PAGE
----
Travel insurers are overhauling policies in the face of a range of new risks including…
Terrorism, the weaker pound, bans on laptops in cabins and the refusal of some countries’ hospitals to treat Britons. One result is that comprehensive travel cover is costing more. But another growing risk is that policies are written with more – and bigger – exclusions. Surprises could come thick and fast through the summer with Canada and the US poised to add flights from Britain to its “no laptops in cabin” rule . Many policies won’t cover laptops if they’re checked into the hold, so crucial cover for millions of travelers is lost at a stroke.
Another danger area concerns potential acrimony with European countries over reciprocal health arrangements. Some Spanish hospitals are already turning away British patients. Will your insurer pay for medical treatment, lost baggage, or disrupted holidays if you are caught up in a terrorism incident? If your laptop is damaged in the hold, will you get a new one? Can you claim if your airline goes bust (as did Alitalia, earlier this month – for the second time)? There is more variance in the answers to these questions than ever before, insurance brokers warn.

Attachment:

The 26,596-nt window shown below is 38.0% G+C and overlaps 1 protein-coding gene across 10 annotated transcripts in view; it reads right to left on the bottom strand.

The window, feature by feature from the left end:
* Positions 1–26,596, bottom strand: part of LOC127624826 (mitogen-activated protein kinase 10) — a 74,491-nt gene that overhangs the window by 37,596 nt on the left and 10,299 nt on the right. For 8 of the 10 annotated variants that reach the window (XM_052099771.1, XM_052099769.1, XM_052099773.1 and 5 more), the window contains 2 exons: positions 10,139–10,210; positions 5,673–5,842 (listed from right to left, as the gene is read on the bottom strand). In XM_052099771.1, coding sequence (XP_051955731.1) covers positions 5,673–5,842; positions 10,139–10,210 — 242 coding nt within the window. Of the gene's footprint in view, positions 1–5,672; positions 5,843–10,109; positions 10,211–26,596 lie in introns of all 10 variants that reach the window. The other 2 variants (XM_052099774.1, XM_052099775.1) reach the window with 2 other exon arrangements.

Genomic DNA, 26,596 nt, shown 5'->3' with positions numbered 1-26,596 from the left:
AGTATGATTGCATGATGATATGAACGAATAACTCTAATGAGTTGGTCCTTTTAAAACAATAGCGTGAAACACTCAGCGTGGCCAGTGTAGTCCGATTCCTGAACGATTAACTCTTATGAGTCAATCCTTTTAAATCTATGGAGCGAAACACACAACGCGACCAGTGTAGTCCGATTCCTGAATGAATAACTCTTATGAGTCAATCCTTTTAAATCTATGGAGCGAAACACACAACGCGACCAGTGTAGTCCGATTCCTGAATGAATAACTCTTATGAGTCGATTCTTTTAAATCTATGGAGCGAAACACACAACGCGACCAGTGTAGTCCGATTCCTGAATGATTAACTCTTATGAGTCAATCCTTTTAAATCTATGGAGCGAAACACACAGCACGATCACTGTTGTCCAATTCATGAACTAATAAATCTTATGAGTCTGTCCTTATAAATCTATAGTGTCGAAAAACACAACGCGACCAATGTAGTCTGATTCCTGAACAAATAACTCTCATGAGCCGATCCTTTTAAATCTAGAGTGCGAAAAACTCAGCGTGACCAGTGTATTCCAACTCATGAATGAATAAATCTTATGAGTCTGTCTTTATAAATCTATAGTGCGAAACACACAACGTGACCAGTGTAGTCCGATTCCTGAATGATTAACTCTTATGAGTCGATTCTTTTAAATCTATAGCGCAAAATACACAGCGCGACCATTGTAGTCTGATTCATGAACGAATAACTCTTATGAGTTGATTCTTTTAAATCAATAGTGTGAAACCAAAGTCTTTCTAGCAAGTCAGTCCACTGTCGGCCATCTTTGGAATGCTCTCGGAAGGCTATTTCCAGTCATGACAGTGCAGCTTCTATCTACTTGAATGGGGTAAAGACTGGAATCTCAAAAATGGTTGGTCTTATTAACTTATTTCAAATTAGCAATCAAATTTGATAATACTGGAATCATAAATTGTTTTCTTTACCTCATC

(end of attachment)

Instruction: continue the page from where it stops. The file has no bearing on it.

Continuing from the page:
“People go onto a comparison website and buy the cheapest policy they can find. This will almost certainly not pay out on terrorism, bankruptcy, damage in aircraft holds or a range of other issues. They need to look carefully at the small print.” Travel insurance can cost a few dollars, but medical bills can run into the hundreds of thousands.” For example, “The longer until departure, the greater the risk of cancellation. But medical cover is the most important aspect, so insurers take the health of everyone travelling into consideration, not just those with medical conditions.”
“Some countries are hungry for hospital fees so over treatment is more of a risk. The insurers know which countries they are and rate accordingly.” Policy small print is increasingly likely to be enforced by insurers, even where it is little understood by consumers. Consumer experts warn of exclusions are being increasingly enforced, despite being poorly explained by insurers and widely misunderstood by those buying the policies.
Article credit: The Telegraph
Photo credit: Aviation Week